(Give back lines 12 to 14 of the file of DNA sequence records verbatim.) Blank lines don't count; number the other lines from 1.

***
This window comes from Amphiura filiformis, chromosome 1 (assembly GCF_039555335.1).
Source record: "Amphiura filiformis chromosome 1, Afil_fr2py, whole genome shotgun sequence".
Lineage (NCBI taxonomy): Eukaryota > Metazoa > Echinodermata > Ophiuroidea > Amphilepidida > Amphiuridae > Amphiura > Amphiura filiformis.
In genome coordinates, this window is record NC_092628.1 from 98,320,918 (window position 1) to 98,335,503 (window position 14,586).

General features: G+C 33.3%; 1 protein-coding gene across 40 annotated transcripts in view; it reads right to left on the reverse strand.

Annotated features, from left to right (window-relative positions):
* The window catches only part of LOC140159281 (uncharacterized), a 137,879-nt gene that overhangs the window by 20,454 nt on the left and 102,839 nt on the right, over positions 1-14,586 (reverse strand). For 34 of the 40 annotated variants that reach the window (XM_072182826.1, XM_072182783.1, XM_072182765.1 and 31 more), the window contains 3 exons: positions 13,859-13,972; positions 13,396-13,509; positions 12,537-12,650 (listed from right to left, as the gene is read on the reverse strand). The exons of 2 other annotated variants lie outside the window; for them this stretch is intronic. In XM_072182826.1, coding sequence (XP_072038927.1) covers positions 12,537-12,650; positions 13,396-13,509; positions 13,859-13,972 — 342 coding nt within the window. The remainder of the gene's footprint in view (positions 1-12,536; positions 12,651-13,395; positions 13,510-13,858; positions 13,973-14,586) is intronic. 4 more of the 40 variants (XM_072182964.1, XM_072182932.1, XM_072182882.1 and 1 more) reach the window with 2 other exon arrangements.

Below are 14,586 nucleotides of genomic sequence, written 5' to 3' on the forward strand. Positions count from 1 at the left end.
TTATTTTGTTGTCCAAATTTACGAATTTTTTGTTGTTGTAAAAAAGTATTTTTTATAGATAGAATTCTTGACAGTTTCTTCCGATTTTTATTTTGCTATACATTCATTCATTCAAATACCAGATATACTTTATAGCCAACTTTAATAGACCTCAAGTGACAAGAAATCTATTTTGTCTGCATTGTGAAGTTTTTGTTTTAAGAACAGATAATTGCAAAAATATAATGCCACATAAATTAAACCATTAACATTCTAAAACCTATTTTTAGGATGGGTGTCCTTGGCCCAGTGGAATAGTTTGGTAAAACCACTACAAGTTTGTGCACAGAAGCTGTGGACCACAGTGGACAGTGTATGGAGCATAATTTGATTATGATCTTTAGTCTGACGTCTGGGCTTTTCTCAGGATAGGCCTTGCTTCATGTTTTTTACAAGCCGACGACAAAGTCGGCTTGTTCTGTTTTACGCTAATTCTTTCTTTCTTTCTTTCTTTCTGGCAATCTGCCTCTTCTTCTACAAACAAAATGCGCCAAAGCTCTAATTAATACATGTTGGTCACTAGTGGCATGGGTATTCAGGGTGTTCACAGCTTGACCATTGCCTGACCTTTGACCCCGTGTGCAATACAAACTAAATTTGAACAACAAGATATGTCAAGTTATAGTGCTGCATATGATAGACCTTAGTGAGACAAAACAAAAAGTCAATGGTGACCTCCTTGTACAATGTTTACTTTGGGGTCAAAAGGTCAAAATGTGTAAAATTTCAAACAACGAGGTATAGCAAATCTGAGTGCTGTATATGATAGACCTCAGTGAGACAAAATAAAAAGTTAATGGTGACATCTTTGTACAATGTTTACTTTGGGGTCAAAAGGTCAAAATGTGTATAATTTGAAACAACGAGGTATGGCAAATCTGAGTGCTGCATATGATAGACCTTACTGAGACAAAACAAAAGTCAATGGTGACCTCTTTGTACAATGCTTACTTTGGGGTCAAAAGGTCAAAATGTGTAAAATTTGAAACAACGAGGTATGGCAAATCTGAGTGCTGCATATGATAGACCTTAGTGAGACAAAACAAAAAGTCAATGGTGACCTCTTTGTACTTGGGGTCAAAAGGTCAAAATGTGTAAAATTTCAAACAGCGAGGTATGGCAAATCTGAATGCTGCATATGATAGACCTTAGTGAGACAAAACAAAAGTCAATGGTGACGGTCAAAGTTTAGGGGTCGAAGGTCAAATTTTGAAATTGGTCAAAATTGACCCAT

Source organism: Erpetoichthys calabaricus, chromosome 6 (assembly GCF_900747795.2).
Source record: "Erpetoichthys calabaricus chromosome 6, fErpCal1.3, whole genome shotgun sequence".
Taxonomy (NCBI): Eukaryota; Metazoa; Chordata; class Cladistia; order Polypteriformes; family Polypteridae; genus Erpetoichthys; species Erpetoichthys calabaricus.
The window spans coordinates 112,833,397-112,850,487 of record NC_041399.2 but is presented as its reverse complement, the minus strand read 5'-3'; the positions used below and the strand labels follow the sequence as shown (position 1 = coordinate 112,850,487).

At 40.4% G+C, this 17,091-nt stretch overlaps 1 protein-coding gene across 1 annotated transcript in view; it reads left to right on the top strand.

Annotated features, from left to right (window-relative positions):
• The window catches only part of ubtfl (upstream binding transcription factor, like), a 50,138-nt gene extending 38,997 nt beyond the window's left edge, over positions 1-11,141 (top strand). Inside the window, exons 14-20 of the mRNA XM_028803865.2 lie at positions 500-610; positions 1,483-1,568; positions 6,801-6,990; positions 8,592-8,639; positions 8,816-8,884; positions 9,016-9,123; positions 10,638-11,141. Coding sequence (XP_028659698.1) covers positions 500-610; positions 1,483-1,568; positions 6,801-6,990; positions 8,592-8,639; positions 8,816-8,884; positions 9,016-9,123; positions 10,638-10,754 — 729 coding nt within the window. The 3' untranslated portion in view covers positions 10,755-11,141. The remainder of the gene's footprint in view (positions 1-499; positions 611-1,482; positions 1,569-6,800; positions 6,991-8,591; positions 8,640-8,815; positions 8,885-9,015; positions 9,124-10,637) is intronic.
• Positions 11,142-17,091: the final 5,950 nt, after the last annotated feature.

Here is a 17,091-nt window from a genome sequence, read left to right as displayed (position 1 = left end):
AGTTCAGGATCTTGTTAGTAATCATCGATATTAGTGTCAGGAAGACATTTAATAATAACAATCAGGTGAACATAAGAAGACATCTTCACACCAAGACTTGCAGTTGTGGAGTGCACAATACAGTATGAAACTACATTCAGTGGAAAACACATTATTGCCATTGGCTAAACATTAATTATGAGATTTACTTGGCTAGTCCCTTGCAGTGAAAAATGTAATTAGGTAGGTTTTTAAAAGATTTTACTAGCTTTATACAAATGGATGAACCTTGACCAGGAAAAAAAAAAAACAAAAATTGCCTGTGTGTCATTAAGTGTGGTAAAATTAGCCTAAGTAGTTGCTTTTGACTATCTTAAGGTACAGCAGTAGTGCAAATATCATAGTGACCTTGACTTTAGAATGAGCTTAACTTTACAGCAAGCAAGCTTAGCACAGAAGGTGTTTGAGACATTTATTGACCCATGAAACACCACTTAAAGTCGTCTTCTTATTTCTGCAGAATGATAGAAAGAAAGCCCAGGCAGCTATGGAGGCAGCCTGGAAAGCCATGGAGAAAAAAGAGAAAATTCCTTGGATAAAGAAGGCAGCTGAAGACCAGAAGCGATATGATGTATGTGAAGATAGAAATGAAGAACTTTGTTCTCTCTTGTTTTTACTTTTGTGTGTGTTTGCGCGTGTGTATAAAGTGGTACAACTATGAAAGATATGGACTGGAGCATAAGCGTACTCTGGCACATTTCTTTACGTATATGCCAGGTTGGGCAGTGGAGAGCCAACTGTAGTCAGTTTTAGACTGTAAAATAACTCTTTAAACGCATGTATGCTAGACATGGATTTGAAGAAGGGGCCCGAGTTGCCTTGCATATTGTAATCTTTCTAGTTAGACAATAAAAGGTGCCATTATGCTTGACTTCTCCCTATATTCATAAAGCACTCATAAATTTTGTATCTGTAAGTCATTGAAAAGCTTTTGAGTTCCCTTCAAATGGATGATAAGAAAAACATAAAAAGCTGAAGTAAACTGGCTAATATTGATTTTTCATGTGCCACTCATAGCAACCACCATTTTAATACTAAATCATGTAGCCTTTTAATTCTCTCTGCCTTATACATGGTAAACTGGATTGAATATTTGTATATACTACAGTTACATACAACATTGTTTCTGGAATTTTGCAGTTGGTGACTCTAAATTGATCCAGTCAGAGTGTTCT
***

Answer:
Taxonomy (NCBI): Eukaryota; Metazoa; Chordata; class Cladistia; order Polypteriformes; family Polypteridae; genus Erpetoichthys; species Erpetoichthys calabaricus.
The window spans coordinates 112,833,397-112,850,487 of record NC_041399.2 but is presented as its reverse complement, the minus strand read 5'-3'; the positions used below and the strand labels follow the sequence as shown (position 1 = coordinate 112,850,487).

At 40.4% G+C, this 17,091-nt stretch overlaps 1 protein-coding gene across 1 annotated transcript in view; it reads left to right on the top strand.